Drain inspection camera

Broken pipes are the one of those things that no one wants to encounter! No one likes to find out they need their pipes replaced. I actually went through something like that recently. My toilet wouldn’t flush probably all of a sudden and it was taking a long time and I was getting frustrated. I tried every trick on the internet; baking soda and vinegar, dawn and vinegar, some random remedy that did nothing but stink up my bathroom for days, among other ideas. Then I went the chemical route of draino and the snaking method; whatever could possibly be thought of, I tried it but the problem only got worse. Finally I called in a professional. The plumber tried a few things but then finally he went out to his car and got something called a video pipe for video pipe inspection.

What a video pipe is, is when a small camera is placed on top of a flexible rod that can wind its way down drains and into the sewers, all the while videoing, so as to find out if there are blockages, breakages, etc. If can maneuver around bends and corners quite easiliy. Sure enough, the camera halted in front of a huge collection of who knows what, stuck way deep in the pipes. I needed sewer line repair.

Video pipe inspection is sometimes known as sewer camera inspection. It’s pretty much what it sounds like; the camera helps the technician check the sewers for cracks, leaks, breakages, obstructions, etc without having to pull apart the pipe itself as well as most likely, the landscape or buildings and homes around it.

Once the camera inspection is done, if any kind of problem was found, the method of either drain cleaning or trenchless pipe repair can be started, depending on what the pipes need. For simple sewer line repair, a smaller pipe than the original is inserted using a similar, flexible cord as the video pipe inspection. The pipe or bag that is being using to patch the current pipe is pulled through, as well as the camera so that it is possible to see exactly where it needs to be mended. This completely does away with the need for pulling up the entire pipe to repair one part or even having to replace the whole thing. It can be patched up using trenchless methods.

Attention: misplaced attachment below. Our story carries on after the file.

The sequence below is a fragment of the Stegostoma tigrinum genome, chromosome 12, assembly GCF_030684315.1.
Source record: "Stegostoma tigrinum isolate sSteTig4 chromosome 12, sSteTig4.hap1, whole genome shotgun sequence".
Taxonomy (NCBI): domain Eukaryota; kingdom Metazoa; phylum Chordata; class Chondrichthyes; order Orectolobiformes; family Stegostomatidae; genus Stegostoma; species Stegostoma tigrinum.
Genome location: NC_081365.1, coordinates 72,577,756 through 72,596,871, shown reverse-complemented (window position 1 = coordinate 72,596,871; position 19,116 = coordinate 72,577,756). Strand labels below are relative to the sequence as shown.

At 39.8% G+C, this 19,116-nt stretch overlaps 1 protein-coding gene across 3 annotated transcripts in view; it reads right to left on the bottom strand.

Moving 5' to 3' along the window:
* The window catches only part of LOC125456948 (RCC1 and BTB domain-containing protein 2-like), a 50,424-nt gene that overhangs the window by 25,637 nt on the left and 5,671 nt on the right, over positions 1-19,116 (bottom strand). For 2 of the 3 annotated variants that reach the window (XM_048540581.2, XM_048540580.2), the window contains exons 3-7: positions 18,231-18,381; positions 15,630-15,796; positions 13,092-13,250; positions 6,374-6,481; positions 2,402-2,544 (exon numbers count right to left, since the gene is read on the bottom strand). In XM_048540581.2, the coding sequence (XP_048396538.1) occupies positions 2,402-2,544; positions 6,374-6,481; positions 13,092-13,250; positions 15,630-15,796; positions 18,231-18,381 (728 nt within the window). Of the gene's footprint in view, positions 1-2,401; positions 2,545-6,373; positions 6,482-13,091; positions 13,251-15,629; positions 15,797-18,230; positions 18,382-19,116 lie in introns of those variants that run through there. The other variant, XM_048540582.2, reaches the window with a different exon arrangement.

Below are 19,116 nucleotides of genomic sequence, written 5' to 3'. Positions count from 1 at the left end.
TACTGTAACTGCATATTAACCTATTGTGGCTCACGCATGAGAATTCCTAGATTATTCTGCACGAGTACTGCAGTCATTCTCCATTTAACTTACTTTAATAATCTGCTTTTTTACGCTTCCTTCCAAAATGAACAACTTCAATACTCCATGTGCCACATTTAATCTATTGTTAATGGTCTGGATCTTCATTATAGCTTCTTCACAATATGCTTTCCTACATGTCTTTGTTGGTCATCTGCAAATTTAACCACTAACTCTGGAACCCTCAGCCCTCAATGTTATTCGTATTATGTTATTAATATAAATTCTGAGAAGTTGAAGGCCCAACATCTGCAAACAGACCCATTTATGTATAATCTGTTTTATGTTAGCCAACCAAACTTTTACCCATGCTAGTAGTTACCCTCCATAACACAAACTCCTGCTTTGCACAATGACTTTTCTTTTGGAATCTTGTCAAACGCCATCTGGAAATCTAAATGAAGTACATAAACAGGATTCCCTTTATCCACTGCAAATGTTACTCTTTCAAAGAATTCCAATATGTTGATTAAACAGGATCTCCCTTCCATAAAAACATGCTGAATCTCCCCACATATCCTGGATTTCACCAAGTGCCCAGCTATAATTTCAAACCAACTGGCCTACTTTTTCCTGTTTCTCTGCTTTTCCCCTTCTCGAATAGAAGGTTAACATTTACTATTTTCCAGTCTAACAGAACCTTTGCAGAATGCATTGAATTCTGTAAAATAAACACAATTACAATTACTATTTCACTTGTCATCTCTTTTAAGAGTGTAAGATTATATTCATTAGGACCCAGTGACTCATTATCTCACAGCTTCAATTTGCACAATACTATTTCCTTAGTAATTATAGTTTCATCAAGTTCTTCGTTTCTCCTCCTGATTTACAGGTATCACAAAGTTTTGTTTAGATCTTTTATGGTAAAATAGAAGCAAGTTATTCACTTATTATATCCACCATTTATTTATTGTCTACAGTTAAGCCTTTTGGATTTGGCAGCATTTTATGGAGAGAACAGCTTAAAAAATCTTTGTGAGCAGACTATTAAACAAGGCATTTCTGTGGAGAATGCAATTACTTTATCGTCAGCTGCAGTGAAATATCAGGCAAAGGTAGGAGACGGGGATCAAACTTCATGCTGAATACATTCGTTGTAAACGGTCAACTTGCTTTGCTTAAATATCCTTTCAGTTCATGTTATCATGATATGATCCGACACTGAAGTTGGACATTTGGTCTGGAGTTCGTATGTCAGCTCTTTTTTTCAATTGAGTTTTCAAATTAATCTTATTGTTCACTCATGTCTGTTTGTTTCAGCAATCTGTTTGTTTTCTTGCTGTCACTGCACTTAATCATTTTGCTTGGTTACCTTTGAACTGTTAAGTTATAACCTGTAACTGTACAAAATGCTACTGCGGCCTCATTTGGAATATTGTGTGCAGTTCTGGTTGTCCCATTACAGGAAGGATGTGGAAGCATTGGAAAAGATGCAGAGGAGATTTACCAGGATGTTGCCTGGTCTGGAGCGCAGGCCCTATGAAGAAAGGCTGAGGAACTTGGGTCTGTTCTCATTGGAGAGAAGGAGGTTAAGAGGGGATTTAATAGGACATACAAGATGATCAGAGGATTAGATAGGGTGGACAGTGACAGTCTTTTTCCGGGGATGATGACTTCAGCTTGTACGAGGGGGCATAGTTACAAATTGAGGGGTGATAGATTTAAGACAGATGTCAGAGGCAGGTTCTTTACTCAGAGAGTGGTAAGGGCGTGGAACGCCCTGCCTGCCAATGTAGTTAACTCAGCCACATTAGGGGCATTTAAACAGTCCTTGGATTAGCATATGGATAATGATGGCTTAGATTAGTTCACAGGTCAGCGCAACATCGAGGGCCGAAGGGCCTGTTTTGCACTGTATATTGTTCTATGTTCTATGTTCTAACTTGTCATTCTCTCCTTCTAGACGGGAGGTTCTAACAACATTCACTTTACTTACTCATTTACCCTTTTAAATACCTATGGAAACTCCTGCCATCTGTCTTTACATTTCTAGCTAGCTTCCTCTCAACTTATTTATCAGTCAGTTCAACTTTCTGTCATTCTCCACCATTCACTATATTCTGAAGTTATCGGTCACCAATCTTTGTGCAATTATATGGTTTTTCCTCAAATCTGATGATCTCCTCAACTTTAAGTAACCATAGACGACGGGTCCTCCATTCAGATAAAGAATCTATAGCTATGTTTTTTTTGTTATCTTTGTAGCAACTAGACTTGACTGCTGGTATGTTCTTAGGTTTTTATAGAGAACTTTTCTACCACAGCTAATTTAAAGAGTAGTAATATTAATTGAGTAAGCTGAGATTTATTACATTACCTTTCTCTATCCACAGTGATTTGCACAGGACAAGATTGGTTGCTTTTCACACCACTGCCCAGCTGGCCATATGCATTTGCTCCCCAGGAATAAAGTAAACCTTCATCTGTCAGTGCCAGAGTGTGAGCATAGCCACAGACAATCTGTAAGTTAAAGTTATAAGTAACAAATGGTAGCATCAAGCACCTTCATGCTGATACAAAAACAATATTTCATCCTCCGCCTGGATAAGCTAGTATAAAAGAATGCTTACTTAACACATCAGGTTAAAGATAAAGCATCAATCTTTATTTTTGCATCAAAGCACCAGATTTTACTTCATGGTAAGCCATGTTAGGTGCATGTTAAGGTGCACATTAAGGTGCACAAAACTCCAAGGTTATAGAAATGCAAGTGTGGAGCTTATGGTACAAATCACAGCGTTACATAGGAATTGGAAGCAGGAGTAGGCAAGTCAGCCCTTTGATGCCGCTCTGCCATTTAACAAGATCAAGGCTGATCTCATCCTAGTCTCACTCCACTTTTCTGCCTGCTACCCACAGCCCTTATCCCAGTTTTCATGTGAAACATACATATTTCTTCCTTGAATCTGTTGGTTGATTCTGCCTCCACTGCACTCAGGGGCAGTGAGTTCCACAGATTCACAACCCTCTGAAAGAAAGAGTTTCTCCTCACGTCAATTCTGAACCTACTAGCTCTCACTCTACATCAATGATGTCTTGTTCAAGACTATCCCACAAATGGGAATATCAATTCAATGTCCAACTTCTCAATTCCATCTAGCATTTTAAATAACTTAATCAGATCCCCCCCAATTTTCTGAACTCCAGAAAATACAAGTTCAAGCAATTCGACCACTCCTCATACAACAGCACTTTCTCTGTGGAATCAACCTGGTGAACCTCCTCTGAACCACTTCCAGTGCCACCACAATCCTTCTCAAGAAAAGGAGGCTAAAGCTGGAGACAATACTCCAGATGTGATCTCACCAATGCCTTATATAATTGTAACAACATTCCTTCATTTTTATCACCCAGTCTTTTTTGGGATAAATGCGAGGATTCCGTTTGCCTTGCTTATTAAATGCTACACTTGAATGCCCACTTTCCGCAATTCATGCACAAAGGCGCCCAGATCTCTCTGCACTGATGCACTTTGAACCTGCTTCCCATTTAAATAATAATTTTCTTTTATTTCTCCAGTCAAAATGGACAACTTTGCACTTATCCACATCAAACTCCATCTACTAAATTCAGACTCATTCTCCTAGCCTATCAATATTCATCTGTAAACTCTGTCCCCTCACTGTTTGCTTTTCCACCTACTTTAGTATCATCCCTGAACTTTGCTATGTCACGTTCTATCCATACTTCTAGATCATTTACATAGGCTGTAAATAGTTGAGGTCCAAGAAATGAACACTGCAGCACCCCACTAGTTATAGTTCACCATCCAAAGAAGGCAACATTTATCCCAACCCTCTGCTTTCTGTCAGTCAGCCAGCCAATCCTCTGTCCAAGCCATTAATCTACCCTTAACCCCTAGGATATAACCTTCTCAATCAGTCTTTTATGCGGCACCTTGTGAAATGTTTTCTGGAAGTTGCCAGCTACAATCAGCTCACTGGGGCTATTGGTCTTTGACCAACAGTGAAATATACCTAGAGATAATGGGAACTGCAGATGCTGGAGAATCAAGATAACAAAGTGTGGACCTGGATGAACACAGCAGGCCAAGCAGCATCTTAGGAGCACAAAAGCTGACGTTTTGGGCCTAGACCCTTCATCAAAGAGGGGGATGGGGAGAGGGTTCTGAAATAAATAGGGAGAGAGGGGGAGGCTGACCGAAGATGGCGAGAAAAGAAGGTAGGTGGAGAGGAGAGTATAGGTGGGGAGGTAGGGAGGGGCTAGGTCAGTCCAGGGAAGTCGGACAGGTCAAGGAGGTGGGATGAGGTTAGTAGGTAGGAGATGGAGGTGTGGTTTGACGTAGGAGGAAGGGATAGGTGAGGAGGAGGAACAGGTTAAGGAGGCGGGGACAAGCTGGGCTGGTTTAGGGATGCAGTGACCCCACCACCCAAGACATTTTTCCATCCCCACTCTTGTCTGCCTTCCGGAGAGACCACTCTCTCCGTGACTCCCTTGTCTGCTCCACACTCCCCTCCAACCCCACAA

Trenchless methods have actually been around for quite awhile; almost 15 years but homeowners are just now finding out that this is an option. This ‘no dig’ method is becoming increasingly popular with homeowners, largely because of the fact that the landscape or parts of their homes do not have to be dug up in order to fix the pipes or sewer lines. Around 73% said they would rather pay a little extra to preserve the landscape and use the trenchless method than ruin their landscapes.

However, this method is actually less expensive. As well as being cleaner and safer, it can save homeowners up to 40% of what they would have to pay for the traditional method of pipe replacement.